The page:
In the final instalment of our holiday mini-series Shares looks at the final pair of our top 10 golden rules of investment
Academic theory shows that a maximum of 12 to 15 company shares, bonds or funds provide ample portfolio diversification, assuming they cover a range of different industries and potentially geographies. This number is also practical in terms of dealing costs, newsflow management and performance measurement. This should cover most eventualities and keep something trickling into your savings pot almost whatever the weather.
As the US Federal Reserve steps back from its own Quantitative Easing (QE) drive, last month (30 Apr) reducing its monthly asset purchases another $10 billion to $45 billion, it is still unclear whether the net result of huge central bank intervention around the word will be inflation, deflation or stagflation. Each scenario remains possible but would have profound implications for investors’ portfolios and the optimal mix of asset classes within them.
Deflation is thankfully rare but it is no friend to equities. Japan’s experiences are proof of this. The Nikkei 225 peaked at 38,957 on 31 December 1989 and despite six substantial rallies since has only made it to 14,458 some 25 years later. Falling prices have a pernicious effect on corporations’ and consumers’ behaviour if they have too much debt, as the value of the liabilities grows in real, inflation-adjusted terms. Deflation is horrid for debtors but good for savers as the value of their cash and coupons clipped from bonds rises in real terms.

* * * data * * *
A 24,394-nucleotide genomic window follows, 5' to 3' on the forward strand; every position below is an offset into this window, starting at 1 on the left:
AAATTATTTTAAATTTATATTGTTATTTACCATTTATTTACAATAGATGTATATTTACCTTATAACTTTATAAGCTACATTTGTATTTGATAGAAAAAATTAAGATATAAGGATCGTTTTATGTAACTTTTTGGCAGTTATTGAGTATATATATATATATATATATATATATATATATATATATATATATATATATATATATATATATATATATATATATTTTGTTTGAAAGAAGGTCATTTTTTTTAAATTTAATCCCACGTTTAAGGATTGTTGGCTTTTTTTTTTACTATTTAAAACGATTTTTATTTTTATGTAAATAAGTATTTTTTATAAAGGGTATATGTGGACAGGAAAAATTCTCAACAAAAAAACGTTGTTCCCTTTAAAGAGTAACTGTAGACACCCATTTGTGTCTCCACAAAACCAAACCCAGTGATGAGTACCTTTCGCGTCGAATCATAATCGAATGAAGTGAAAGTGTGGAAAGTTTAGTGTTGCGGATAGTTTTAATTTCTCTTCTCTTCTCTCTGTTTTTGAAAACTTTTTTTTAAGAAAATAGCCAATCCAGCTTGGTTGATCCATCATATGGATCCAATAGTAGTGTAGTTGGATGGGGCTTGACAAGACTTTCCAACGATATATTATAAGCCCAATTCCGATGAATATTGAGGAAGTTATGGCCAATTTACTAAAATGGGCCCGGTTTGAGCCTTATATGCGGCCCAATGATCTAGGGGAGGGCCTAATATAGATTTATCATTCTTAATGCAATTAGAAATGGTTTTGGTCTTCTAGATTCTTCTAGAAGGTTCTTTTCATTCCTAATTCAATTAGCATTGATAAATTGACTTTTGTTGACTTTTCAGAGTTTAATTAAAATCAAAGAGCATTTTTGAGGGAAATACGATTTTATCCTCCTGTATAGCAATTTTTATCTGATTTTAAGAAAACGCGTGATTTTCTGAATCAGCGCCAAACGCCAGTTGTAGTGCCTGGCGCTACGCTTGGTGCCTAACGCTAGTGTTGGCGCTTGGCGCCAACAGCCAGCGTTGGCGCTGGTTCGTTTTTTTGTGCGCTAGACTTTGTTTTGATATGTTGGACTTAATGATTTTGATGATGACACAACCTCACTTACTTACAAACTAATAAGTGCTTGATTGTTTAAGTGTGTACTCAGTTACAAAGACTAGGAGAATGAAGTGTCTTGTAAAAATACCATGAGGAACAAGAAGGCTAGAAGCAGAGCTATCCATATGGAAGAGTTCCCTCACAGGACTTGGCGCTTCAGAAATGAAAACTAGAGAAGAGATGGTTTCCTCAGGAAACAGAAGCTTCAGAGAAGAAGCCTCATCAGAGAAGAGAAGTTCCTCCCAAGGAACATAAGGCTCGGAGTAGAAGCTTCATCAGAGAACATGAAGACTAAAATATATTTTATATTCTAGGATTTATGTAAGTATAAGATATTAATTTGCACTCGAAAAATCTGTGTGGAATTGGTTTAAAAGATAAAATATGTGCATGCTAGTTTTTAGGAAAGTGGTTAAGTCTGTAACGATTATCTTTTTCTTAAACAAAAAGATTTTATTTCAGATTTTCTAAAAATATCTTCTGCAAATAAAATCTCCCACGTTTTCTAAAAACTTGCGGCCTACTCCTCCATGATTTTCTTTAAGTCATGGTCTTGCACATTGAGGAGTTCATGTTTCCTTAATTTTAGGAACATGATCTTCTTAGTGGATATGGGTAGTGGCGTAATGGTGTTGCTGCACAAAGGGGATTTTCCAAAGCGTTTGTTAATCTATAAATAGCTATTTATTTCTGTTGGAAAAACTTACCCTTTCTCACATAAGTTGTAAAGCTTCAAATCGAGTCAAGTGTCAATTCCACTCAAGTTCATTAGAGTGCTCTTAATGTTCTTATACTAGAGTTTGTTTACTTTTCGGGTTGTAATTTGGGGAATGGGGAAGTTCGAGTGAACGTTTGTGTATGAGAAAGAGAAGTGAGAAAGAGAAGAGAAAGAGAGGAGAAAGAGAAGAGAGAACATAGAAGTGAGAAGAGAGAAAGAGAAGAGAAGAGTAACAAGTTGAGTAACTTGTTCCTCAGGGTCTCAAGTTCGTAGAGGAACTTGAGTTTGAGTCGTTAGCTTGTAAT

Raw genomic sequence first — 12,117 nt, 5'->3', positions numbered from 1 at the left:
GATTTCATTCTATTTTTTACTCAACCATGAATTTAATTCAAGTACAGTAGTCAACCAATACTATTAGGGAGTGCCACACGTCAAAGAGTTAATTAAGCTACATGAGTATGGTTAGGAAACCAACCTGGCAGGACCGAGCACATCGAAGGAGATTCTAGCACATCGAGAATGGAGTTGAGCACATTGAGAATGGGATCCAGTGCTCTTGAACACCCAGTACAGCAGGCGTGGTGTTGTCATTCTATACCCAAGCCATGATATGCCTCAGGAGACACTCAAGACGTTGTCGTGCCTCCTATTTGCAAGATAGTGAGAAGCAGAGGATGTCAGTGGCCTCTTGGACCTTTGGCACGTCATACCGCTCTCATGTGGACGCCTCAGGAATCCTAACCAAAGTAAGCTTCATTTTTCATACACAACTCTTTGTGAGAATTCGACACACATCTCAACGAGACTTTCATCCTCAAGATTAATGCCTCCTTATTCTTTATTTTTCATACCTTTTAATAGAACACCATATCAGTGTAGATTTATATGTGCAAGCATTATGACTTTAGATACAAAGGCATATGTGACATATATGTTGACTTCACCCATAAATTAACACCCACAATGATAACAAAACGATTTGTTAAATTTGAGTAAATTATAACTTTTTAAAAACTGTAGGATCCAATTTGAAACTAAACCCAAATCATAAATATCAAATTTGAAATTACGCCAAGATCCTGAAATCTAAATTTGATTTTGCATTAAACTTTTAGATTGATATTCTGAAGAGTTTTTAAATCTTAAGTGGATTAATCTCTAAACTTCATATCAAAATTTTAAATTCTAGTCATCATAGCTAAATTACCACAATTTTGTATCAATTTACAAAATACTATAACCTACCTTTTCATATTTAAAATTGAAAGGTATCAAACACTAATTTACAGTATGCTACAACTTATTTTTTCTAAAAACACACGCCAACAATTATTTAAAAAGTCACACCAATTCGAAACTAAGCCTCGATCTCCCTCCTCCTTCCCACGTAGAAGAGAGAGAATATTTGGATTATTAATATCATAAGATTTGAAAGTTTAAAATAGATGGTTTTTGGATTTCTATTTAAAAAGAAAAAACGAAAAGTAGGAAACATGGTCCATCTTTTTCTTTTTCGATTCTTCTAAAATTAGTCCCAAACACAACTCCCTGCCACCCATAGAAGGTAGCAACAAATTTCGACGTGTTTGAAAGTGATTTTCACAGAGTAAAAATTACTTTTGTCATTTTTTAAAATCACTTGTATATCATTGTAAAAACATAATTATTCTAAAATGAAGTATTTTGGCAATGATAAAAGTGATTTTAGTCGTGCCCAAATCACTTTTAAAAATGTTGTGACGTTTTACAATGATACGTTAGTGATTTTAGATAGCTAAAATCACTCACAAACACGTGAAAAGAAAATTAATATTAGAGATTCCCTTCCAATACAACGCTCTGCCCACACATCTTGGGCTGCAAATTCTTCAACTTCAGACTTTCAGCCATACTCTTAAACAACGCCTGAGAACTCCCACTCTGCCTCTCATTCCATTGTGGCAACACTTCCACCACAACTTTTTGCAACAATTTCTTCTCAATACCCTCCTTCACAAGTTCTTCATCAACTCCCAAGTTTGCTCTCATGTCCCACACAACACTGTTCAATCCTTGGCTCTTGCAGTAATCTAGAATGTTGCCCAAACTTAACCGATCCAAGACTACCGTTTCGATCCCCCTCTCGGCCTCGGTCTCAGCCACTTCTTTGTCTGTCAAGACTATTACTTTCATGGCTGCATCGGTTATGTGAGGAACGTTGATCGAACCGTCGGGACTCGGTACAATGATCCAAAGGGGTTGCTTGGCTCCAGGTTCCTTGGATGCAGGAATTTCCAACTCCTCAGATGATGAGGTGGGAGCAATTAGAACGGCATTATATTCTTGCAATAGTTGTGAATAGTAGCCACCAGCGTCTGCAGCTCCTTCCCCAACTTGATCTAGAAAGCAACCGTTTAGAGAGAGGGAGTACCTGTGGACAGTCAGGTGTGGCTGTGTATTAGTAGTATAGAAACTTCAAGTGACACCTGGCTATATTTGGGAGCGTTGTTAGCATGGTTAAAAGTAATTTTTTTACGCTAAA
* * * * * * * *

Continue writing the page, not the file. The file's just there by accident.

Stagflation is rarer still. The UK in the 1970s provides a historic example here and it is not a good one. After the Barber boom of 1971-72 the economy overheated, the Heath government jacked up interest rates and then came the 1973 oil shock. Squeezed by inflation on one side, high borrowing costs on the other and an inability to properly plan investment, firms and consumers alike decided to take the high nominal returns available from the bank. UK equities collapsed and only bottomed on a forward price/earnings of less than five. Names which outperformed at the time were pricing power stocks, such as food producers, food retailers, drinks firms and providers of household goods. Bonds were dreadful performers owing to inflation and the best asset to own at this time was gold, which went bananas, rising from $35 an ounce to over $500.
Inflation is the most usual state of affairs, although equities did best in the 1980s and 1990s during an era of disinflation and progressively milder increases in the cost of living. During this ‘Goldilocks’ period, economic growth was neither too hot to force central banks to hike interest rates and make cash more attractive than equities or bonds or too cold so as to jeopardise corporate profits or even threaten a recession. Share prices won out either way, while bonds began a 30-year bull run in the very late 1970s as the US Federal Reserve and Bank of England led a crusade to tame inflation. Share prices went on a tear and even the 1987 Black Monday crash now looks like a blip. Only the bear markets of 2000 to 2003 and 2007 to 2009 have stopped equities in their tracks and let bonds take the lead during the great moderation of inflation.